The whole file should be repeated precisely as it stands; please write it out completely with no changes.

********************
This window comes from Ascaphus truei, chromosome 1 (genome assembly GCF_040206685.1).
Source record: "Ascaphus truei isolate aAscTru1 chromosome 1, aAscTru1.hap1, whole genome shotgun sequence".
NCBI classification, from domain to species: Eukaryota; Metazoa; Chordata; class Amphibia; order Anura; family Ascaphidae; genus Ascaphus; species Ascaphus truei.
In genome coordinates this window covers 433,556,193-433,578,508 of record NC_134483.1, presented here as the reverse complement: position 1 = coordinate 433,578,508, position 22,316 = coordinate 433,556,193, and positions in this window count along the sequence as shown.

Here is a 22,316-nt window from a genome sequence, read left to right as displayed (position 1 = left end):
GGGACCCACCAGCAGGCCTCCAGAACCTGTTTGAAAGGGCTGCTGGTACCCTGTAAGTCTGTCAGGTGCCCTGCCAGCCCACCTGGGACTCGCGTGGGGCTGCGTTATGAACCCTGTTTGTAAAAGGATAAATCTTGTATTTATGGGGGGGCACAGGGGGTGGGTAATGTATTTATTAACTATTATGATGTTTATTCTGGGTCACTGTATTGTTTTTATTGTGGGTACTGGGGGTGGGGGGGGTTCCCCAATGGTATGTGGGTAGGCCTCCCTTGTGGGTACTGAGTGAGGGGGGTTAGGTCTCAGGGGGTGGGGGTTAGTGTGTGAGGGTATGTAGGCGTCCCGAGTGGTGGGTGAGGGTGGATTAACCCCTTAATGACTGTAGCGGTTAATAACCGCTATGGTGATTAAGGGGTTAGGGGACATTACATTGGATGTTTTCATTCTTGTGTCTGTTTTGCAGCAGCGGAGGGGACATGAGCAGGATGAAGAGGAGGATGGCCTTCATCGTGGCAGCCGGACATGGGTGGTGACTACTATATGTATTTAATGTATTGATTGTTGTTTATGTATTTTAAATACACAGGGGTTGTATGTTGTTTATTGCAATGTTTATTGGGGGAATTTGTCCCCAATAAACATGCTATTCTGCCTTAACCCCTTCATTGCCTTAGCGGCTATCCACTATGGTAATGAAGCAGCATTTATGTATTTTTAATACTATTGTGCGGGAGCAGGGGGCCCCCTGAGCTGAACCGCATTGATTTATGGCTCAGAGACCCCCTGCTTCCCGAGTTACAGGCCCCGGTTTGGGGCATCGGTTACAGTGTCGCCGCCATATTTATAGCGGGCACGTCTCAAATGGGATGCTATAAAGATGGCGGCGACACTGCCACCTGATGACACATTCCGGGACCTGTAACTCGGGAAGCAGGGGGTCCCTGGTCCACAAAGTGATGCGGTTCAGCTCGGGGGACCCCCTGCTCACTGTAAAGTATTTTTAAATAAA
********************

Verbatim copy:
This window comes from Ascaphus truei, chromosome 1 (genome assembly GCF_040206685.1).
Source record: "Ascaphus truei isolate aAscTru1 chromosome 1, aAscTru1.hap1, whole genome shotgun sequence".
NCBI classification, from domain to species: Eukaryota; Metazoa; Chordata; class Amphibia; order Anura; family Ascaphidae; genus Ascaphus; species Ascaphus truei.
In genome coordinates this window covers 433,556,193-433,578,508 of record NC_134483.1, presented here as the reverse complement: position 1 = coordinate 433,578,508, position 22,316 = coordinate 433,556,193, and positions in this window count along the sequence as shown.

Here is a 22,316-nt window from a genome sequence, read left to right as displayed (position 1 = left end):
GGGACCCACCAGCAGGCCTCCAGAACCTGTTTGAAAGGGCTGCTGGTACCCTGTAAGTCTGTCAGGTGCCCTGCCAGCCCACCTGGGACTCGCGTGGGGCTGCGTTATGAACCCTGTTTGTAAAAGGATAAATCTTGTATTTATGGGGGGGCACAGGGGGTGGGTAATGTATTTATTAACTATTATGATGTTTATTCTGGGTCACTGTATTGTTTTTATTGTGGGTACTGGGGGTGGGGGGGGTTCCCCAATGGTATGTGGGTAGGCCTCCCTTGTGGGTACTGAGTGAGGGGGGTTAGGTCTCAGGGGGTGGGGGTTAGTGTGTGAGGGTATGTAGGCGTCCCGAGTGGTGGGTGAGGGTGGATTAACCCCTTAATGACTGTAGCGGTTAATAACCGCTATGGTGATTAAGGGGTTAGGGGACATTACATTGGATGTTTTCATTCTTGTGTCTGTTTTGCAGCAGCGGAGGGGACATGAGCAGGATGAAGAGGAGGATGGCCTTCATCGTGGCAGCCGGACATGGGTGGTGACTACTATATGTATTTAATGTATTGATTGTTGTTTATGTATTTTAAATACACAGGGGTTGTATGTTGTTTATTGCAATGTTTATTGGGGGAATTTGTCCCCAATAAACATGCTATTCTGCCTTAACCCCTTCATTGCCTTAGCGGCTATCCACTATGGTAATGAAGCAGCATTTATGTATTTTTAATACTATTGTGCGGGAGCAGGGGGCCCCCTGAGCTGAACCGCATTGATTTATGGCTCAGAGACCCCCTGCTTCCCGAGTTACAGGCCCCGGTTTGGGGCATCGGTTACAGTGTCGCCGCCATATTTATAGCGGGCACGTCTCAAATGGGATGCTATAAAGATGGCGGCGACACTGCCACCTGATGACACATTCCGGGACCTGTAACTCGGGAAGCAGGGGGTCCCTGGTCCACAAAGTGATGCGGTTCAGCTCGGGGGACCCCCTGCTCACTGTAAAGTATTTTTAAATAAA